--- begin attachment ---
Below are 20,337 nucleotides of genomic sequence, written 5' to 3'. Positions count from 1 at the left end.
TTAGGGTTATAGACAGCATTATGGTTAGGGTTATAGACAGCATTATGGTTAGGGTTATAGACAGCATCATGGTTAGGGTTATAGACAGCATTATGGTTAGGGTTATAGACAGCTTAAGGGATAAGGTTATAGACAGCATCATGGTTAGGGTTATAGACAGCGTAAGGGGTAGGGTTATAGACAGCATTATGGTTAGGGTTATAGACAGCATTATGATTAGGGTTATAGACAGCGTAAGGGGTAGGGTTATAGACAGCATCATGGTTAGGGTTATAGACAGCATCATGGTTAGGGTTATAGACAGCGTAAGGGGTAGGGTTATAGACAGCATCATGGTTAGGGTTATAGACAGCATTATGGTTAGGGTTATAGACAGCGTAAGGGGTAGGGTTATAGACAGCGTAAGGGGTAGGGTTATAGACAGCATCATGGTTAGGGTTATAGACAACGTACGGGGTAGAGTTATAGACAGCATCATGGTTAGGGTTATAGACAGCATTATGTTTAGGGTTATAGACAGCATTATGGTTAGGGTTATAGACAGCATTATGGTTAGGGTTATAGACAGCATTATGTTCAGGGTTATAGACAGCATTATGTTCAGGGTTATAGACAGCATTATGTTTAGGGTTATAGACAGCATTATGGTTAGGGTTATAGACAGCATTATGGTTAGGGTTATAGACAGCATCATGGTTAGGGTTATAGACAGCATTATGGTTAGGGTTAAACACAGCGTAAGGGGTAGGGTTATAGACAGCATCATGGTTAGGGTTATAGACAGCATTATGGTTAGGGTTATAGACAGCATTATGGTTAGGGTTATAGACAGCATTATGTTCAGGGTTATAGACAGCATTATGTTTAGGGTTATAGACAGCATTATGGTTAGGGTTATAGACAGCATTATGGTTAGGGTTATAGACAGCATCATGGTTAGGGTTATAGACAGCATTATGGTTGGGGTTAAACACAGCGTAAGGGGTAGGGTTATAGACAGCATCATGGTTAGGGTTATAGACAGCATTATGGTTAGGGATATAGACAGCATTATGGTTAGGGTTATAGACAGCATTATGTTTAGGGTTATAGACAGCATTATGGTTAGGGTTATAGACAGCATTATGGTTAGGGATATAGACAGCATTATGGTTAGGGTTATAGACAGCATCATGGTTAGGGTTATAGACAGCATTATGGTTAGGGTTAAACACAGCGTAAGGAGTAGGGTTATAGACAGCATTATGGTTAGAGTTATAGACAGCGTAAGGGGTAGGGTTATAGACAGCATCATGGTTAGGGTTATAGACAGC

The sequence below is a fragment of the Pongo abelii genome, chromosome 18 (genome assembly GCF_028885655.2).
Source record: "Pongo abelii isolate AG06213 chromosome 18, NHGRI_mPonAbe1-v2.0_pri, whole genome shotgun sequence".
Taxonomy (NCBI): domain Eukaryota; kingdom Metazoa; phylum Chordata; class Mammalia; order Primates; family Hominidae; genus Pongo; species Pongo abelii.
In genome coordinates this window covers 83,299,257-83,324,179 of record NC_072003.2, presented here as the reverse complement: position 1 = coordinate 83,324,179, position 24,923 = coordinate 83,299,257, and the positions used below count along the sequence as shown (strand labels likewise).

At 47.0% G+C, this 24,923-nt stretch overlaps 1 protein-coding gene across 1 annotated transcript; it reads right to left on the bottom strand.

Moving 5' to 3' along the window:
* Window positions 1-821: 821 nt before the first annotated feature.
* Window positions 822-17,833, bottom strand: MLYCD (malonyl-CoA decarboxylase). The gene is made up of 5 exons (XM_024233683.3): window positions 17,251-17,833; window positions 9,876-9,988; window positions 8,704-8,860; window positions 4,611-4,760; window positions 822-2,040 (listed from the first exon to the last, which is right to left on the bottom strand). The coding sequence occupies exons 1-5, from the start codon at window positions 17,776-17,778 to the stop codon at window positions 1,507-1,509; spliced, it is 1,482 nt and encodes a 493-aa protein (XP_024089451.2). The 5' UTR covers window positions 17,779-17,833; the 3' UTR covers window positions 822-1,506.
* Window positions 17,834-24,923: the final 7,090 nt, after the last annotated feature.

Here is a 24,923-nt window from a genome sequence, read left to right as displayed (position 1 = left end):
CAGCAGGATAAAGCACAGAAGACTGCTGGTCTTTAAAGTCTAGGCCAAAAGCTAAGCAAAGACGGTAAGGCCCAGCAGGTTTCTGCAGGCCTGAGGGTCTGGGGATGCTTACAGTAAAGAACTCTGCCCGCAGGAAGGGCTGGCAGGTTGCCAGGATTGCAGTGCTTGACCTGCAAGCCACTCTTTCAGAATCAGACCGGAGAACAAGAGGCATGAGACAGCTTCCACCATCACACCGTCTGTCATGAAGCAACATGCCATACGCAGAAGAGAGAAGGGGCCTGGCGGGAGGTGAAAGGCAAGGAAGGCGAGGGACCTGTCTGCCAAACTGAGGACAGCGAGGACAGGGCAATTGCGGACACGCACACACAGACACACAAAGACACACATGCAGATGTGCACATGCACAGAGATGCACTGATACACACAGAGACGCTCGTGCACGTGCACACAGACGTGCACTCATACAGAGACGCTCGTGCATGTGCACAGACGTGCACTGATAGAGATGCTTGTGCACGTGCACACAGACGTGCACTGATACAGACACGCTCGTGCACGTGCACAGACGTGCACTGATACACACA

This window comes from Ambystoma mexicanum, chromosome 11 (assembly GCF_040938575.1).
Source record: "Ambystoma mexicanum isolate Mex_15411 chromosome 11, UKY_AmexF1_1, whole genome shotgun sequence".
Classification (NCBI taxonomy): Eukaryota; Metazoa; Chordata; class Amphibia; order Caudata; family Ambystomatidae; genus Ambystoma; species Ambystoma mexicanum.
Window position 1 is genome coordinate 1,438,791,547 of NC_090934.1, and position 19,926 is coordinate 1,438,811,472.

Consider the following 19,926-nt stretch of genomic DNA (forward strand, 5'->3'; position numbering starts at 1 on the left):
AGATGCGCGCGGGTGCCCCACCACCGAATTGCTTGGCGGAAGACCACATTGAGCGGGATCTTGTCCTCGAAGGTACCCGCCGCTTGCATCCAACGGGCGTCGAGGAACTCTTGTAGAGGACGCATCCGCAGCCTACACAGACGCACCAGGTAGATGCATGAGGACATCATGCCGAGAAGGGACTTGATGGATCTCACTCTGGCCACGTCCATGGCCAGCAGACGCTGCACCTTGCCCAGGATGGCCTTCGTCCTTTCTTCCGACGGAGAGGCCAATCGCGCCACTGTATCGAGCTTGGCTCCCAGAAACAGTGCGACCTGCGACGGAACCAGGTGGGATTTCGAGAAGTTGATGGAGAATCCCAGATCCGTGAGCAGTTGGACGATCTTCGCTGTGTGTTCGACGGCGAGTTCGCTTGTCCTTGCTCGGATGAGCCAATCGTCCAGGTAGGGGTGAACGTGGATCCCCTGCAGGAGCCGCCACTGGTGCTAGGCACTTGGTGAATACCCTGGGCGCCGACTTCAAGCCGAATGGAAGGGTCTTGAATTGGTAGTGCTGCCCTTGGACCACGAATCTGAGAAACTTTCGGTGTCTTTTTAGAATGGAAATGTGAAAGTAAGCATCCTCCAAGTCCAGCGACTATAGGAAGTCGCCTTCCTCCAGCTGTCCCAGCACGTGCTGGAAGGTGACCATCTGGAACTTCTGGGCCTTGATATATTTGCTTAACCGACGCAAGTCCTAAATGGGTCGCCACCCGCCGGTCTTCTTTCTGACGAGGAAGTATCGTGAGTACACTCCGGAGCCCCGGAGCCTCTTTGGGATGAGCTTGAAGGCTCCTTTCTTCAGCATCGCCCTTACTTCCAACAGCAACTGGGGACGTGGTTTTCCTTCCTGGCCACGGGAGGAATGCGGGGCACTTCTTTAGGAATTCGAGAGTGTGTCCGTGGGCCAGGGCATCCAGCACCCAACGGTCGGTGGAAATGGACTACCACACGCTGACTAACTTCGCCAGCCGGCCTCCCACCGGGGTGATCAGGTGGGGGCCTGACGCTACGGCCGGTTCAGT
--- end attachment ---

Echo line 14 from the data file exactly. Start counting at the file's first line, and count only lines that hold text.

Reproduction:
This window comes from Ambystoma mexicanum, chromosome 11 (assembly GCF_040938575.1).